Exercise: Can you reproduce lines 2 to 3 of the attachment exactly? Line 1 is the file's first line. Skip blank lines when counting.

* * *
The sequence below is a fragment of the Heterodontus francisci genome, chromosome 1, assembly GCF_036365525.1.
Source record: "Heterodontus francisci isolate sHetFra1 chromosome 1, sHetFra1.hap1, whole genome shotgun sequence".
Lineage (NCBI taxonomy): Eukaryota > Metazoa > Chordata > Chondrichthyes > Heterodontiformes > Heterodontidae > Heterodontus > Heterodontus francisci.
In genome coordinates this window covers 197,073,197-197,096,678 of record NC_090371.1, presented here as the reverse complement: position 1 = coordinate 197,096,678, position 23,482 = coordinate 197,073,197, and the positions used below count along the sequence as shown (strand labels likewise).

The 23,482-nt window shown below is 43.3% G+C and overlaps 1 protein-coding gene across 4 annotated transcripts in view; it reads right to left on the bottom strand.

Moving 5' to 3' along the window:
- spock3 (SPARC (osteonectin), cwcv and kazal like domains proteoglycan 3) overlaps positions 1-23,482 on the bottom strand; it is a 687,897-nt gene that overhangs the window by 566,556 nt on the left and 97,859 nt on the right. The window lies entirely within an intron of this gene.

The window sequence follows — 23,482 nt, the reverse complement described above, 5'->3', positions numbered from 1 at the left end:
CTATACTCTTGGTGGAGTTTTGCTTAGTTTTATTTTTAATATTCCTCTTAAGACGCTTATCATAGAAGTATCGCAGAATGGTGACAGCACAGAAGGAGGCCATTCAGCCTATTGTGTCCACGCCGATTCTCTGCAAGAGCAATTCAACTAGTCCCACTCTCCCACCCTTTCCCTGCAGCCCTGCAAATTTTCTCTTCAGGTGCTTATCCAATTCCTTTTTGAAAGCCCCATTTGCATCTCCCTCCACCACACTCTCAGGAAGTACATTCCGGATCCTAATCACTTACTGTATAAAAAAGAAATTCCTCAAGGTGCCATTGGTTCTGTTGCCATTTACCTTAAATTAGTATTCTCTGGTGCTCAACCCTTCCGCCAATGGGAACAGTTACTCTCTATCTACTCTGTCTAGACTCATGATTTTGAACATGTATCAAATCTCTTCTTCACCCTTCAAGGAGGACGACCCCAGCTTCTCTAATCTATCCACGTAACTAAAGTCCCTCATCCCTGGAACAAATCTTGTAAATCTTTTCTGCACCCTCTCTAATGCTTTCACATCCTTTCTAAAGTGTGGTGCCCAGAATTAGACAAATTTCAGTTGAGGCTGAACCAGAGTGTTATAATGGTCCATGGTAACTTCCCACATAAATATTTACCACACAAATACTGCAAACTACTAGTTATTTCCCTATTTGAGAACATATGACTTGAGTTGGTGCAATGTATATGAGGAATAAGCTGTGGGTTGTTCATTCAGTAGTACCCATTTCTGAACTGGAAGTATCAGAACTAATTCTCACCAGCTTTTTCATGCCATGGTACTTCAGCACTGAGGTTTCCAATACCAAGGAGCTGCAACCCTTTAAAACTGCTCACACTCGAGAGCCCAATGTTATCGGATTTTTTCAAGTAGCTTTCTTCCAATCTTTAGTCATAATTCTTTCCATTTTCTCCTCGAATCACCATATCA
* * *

Source record: "Heterodontus francisci isolate sHetFra1 chromosome 1, sHetFra1.hap1, whole genome shotgun sequence".
Lineage (NCBI taxonomy): Eukaryota > Metazoa > Chordata > Chondrichthyes > Heterodontiformes > Heterodontidae > Heterodontus > Heterodontus francisci.